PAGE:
Shelby. A fight ensued, during which
the transports passed up the river. Our
loss was twenty-five killed. The rebels
fell back, and the next day evacuated
the town. No further particulars have
come to hand.
At the recent assault on Fort Fisher,
Lieut- Commander F. B. Blair, Commo
dore Godon, Lieut. John R. Bartlett,
First Lieut, of Aiarincs W. Wallace, and
Ensign W. W. Rhodes, all of the Sus
quehanna, landed with two boats’ crews,
numbering about eighty men, and took
an active part in the attack. They were
among the first to reach the enemy’s
works. Lieut. Wallace was severely
wounded, and they lay four or five hours
in the sand, close to the san I, before he
could be removed, the shot and shell
falling so fast that his men were unable
to reach him.
Mr. Frank Lawler’s letters from Rich
mond to the London Times are so often
intercepted, that each one published is
said to cost the proprietors of the Times
one hundred and fifty pounds.
Gen. Grant, with Capt. Fox and sev
eral other officers, has just returned from
a visit to Fort Fisher. Gen. Grant is
said to have expressed the opinion that
it could riot have been carried, if the naval
fire had not dismounted all the guns on
the side assaulted by the soldiers. Nu
merous circumstances w T ere found con
firmatory of the belief that the rebels
supposed that the main assault was that
made by the sailors and marines, and
were but poorly prepared for Terry’s
assault on the other side. Extensive as
the fort is, the gentlemen are of the
opinion that it was not finished accord
ing to the original plan.
'flie St. Louis Republican states that
Brig. Gen. itoddy, who has earned a
high reputation during the war, as a par
tisan Cavalry Commander, and who has
co-operated with Forrest in several im
portant operations, grew tired of the
contest a few weeks ago. He found
means to communicate with the Federal
authorities, and through them procured
a full pardon from the President as a
precedent to laying down his arms. His
pardon was .orwarded to Gen, Thomas’
headquarters by Mr. Lincoln last week,
and by this time, doubtless, is in the
•muds of the repentant rebel for whom
it was prepared. He will soon be heard
of, therefore, as having resumed civi 1
pursuits at his old home, which we be
- was in Tennessee. The informa
tion upon which this statement is made,
comes from a loyal officer, who has just
arrived from Tennessee. His position
in tne army there is such to give him an
opportunity of personally knowing the
truth of what he asserts.
Washington, Jan. 31, 18G5.—The con
stitutional amendment was passed this
afternoon by a vote of one hundred and
nineteen to fifty-six. The scene was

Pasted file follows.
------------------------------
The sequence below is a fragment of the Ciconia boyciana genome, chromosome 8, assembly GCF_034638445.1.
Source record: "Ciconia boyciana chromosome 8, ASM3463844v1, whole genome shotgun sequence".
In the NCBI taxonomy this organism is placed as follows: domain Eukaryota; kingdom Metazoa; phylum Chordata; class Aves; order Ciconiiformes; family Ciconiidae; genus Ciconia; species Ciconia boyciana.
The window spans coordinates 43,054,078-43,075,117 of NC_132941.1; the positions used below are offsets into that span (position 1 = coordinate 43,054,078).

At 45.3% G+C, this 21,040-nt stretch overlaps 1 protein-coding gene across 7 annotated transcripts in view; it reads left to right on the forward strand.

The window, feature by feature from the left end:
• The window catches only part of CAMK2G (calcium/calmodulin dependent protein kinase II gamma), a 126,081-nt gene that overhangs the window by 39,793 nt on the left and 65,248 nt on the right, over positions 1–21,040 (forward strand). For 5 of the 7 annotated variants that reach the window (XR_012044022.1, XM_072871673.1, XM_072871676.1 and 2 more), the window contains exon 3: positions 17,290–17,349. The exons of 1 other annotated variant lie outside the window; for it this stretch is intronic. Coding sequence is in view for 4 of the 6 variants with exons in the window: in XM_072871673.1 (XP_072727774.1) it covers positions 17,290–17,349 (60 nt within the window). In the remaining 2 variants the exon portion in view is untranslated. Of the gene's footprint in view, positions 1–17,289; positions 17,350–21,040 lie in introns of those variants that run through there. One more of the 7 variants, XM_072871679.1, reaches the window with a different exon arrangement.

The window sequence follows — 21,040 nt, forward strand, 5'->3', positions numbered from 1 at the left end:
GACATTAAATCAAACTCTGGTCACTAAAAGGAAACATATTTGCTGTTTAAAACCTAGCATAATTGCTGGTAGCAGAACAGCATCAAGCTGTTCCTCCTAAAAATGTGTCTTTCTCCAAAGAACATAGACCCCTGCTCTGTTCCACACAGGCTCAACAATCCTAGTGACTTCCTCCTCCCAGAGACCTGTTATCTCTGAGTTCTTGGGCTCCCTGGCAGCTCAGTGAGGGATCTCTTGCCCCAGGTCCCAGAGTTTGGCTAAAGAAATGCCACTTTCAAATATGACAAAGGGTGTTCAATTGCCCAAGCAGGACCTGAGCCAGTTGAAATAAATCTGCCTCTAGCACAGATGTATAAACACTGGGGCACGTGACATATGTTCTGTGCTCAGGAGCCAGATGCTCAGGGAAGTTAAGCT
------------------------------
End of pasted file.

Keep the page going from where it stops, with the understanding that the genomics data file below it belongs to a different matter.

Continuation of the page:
one to be remembered by all who were
privileged to be present. The floor ot
the halt was crowded, as were also the
galleries, the intense interest of the occa
sion having attracted the large numbers
At the commencement of the session
Mr. Ashley, who had the amendment in
charge, gave notice that at three o’clock
a vote was desired ; but it was not until
.alter four P M that a vote was reached.
Several members discussed the amend
ment until that time. Mr. KalbfieUch,
of New York, made a speech against the
amendment, in which hepresentei the
case in opposition with much ability;
but he failed to convince the House. Mr.
Sweat, of Maine, was the only New Eng
land representative wlio voted against
it. Mr. Cox, of Ohio, had a letter from
Mr. Guthrie, ot Kentucky, urging him to
vote for it, but could not see his way
clear to do it, and his vote was finally
recorded against it*
Os the New York Representatives
seven D smoerats voted for the amend
ment, namely: Messrs. Odell, Ganson,
Steele, Radtord, Nelson, Hess and Gris
wold. There were nineteen votes in
favor of the amendment from represen
tatives of Slave States, and in all twenty
Democrats in its favor. Os the New
Eugiand delegation only one— Mr.
Sweat, of Maine —voted against it. Ev
ery Republican member was in Jhis seat,
and voted in its favor.
Upon the announcement of the vote
loud and continuous cheering arose
spontaneously from the crowd on the
floor and in the galleries, and the House
This success has inspired a jubilant
feeling throughout the city, and the
ante-rooms of the betels were crowded
this evening, and general congratulation
and rejoicing were indulged in. A salute
of one hundred guns was first immedia
ately upon the passage of the amendr
nients es its houor.
Washington, Wednesday, Feb. 1. —
The Senate went into executive session
to- day, at an early hour, for the purpose
ot considering the confirmation of Maj.-
Gen. Meade. It is said that a very ani
mated debate ensued, which lasted up
ward ot two hours, in which several-gen
tlemen animadverted very severely upon
the military career of this gentleman.—
The Senate, however, preferred to take
the indorsement of Lieut.-Gen. Grant,